James had practically no choice.  In 1536 Henry proposed a meeting with James “as far within England as possible.”  Knowing, as we do, that Henry was making repeated attempts to have James kidnapped and Archbishop Beaton also, we are surprised that James was apparently delighted at the hope of an interview with his uncle—in England.  Henry declined to explain why he desired a meeting when James put the question to his envoy.  James said, in effect, that he must act by advice of his Council, which, so far as it was clerical, opposed the scheme.  Henry justified the views of the Council, later, when James, returning from a visit to France, asked permission to pass through England.  “It is the king’s honour not to receive the King of Scots in his realm except as a vassal, for there never came King of Scots into England in peaceful manner otherwise.”  Certain it is that, however James might enter England, he would leave it only as a vassal.  Nevertheless his Council, especially his clergy, are blamed for embroiling James with Henry by dissuading him from meeting his uncle in England.  Manifestly they had no choice.  Henry had shown his hand too often.

At this time James, by Margaret Erskine, became the father of James, later the Regent Moray.  Strange tragedies would never have occurred had the king first married Margaret Erskine, who, by 1536, was the wife of Douglas of Loch Leven.  He is said to have wished for her a divorce that he might marry her; this could not be: he visited France, and on New Year’s Day, 1537, wedded Madeline, daughter of Francis I.  Six months later she died in Scotland.

Marriage for the king was necessary, and David Beaton, later Cardinal Beaton and Archbishop of St Andrews, obtained for his lord a lady coveted by Henry VIII., Mary, of the great Catholic house of Lorraine, widow of the Duc de Longueville, and sister of the popular and ambitious Guises.  The pair were wedded on June 10, 1538; there was fresh offence to Henry and a closer tie to the Catholic cause.  The appointment of Cardinal Beaton (1539) to the see of St Andrews, in succession to his uncle, gave James a servant of high ecclesiastical rank, great subtlety, and indomitable resolution, but remote from chastity of life and from clemency to heretics.  Martyrdoms became more frequent, and George Buchanan, who had been tutor of James’s son by Margaret Erskine, thought well to open a window in a house where he was confined, walk out, and depart to the Continent.  Meanwhile Henry, no less than Beaton, was busily burning his own martyrs.  In 1539 Henry renewed his intercourse with James, attempting to shake his faith in David Beaton, and to make him rob his Church.  James replied that he preferred to try to reform it; and he enjoyed, in 1540, Sir David Lyndsay’s satirical play on the vices of the clergy, and, indeed, of all orders of men.  In 1540 James ratified the College of Justice, the fifteen Lords of Session, sitting as judges in Edinburgh.

In 1541 the idea of a meeting between James and Henry was again mooted, and Henry actually went to York, where James did not appear.  Henry, who had expected him, was furious.  In August 1542, on a futile pretext, he sent Norfolk with a great force to harry the Border.  The English had the worse at the battle of Hadden Rig; negotiations followed; Henry proclaimed that Scottish kings had always been vassals of England, and horrified his Council by openly proposing to kidnap James.  Henry’s forces were now wrecking an abbey and killing women on the Border.  James tried to retaliate, but his levies (October 31) at Fala Moor declined to follow him across the Border: they remembered Flodden, moreover they could not risk the person of a childless king.  James prepared, however, for a raid on a great scale on the western Border, but the fact had been divulged by Sir George Douglas, Angus’s brother, and had also been sold to Dacre, cheap, by another Scot.  The English despatches prove that Wharton had full time for preparation, and led a competent force of horse, which, near Arthuret, charged on the right flank of the Scots, who slowly retreated, till they were entangled between the Esk and a morass, and lost their formation and their artillery, with 1200 men: a few were slain, most were drowned or were taken prisoners.  The raid was no secret of the king and the priests, as Knox absurdly states; nobles of the Reforming no less than of the Catholic party were engaged; the English had full warning and a force of 3000 men, not of 400 farmers; the Scots were beaten through their own ignorance of the ground in which they had been burning and plundering.  As to confusion caused by the claim of Oliver Sinclair to be commander, it is not corroborated by contemporary despatches, though Sir George Douglas reports James’s lament for the conduct of his favourite, “Fled Oliver! fled Oliver!”  The misfortune broke the heart of James.  He went to Edinburgh, did some business, retired for a week to Linlithgow, {89} where his queen was awaiting her delivery, and thence went to Falkland, and died of nothing more specific than shame, grief, and despair.  He lived to hear of the birth of his daughter, Mary (December 8, 1542).  “It came with a lass and it will go with a lass,” he is said to have muttered.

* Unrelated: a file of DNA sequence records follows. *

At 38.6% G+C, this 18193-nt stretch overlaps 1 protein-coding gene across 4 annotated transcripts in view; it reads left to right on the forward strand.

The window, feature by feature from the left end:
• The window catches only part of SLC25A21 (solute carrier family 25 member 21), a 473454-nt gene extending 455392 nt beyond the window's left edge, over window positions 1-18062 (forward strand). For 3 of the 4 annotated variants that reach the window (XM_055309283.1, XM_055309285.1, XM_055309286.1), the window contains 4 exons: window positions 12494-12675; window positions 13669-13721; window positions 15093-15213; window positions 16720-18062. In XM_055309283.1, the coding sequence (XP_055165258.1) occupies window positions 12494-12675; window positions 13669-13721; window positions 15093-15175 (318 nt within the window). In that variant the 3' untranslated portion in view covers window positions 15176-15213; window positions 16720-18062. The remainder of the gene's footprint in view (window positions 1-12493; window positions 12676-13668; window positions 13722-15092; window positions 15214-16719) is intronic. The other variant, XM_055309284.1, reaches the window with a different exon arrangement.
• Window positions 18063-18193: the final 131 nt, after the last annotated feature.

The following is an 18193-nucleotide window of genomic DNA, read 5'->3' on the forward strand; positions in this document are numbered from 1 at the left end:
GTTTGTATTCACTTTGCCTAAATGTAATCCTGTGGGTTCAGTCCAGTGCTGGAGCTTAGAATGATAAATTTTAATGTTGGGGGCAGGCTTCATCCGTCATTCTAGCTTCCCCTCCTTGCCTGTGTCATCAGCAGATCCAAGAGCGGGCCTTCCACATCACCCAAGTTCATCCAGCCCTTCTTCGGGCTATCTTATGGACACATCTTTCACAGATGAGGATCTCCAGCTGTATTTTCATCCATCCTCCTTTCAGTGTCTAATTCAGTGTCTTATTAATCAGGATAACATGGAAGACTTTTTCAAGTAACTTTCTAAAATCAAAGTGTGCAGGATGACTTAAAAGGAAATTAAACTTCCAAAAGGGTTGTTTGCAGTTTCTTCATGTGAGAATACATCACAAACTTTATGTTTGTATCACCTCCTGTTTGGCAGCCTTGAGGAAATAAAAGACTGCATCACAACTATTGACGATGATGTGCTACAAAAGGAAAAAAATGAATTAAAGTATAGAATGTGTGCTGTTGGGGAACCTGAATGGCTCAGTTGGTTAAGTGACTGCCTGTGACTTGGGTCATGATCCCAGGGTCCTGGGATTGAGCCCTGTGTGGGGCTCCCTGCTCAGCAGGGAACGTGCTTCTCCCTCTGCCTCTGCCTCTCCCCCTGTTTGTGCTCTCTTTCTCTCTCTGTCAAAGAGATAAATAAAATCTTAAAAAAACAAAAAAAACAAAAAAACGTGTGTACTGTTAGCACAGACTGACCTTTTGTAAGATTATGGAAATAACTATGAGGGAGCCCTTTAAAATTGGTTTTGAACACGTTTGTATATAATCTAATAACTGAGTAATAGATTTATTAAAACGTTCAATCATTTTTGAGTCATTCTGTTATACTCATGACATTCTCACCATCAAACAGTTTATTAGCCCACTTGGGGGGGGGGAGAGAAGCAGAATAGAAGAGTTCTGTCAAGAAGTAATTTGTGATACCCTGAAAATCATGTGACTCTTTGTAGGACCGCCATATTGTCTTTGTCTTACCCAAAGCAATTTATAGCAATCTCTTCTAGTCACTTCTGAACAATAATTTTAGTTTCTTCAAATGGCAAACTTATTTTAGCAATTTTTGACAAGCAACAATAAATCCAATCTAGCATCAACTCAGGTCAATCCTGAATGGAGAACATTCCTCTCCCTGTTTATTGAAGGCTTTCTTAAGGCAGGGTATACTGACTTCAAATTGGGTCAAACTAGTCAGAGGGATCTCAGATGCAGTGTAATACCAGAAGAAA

On December 14th James passed away, broken by his impossible task, lost in the bewildering paths from which there was no outgait.

James was personally popular for his gaiety and his adventures while he wandered in disguise.  Humorous poems are attributed to him.  A man of greater genius than his might have failed when confronted by a tyrant so wealthy, ambitious, cruel, and destitute of honour as Henry VIII.; constantly engaged with James’s traitors in efforts to seize or slay him and his advisers.  It is an easy thing to attack James because he would not trust Henry, a man who ruined all that did trust to his seeming favour.